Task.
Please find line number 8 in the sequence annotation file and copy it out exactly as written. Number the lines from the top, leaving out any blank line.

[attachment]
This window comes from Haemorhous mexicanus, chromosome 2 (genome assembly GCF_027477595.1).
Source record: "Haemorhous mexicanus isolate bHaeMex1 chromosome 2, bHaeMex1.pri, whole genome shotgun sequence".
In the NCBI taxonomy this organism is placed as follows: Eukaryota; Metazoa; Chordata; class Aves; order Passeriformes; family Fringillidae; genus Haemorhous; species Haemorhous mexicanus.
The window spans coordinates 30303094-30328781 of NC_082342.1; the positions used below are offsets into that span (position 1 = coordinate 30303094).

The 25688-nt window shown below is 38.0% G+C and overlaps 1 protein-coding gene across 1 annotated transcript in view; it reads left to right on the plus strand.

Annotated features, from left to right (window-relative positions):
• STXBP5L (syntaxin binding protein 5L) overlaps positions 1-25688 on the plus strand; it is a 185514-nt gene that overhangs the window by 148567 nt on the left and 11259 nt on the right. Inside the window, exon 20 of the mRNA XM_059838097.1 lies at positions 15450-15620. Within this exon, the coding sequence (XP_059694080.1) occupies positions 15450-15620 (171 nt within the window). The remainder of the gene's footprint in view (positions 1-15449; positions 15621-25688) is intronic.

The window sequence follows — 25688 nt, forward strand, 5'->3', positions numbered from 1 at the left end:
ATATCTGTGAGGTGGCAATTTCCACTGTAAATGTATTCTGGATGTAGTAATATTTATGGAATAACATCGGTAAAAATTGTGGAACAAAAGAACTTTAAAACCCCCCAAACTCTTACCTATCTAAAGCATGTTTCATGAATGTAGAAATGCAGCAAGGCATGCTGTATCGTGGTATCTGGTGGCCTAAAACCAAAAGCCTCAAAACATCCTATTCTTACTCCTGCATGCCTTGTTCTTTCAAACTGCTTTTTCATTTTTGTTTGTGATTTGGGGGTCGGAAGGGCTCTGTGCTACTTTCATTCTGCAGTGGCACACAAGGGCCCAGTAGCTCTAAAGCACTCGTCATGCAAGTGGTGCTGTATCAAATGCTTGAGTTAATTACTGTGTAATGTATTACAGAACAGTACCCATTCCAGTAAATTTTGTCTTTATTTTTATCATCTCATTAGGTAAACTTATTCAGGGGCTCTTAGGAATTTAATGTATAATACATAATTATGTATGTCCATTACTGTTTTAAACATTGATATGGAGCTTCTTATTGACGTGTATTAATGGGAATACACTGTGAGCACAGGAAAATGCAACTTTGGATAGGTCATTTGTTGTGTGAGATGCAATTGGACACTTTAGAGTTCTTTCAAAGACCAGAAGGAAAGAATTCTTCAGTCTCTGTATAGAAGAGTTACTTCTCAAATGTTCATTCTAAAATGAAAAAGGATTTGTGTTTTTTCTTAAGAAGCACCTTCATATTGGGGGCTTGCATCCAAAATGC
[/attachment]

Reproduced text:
The window sequence follows — 25688 nt, forward strand, 5'->3', positions numbered from 1 at the left end: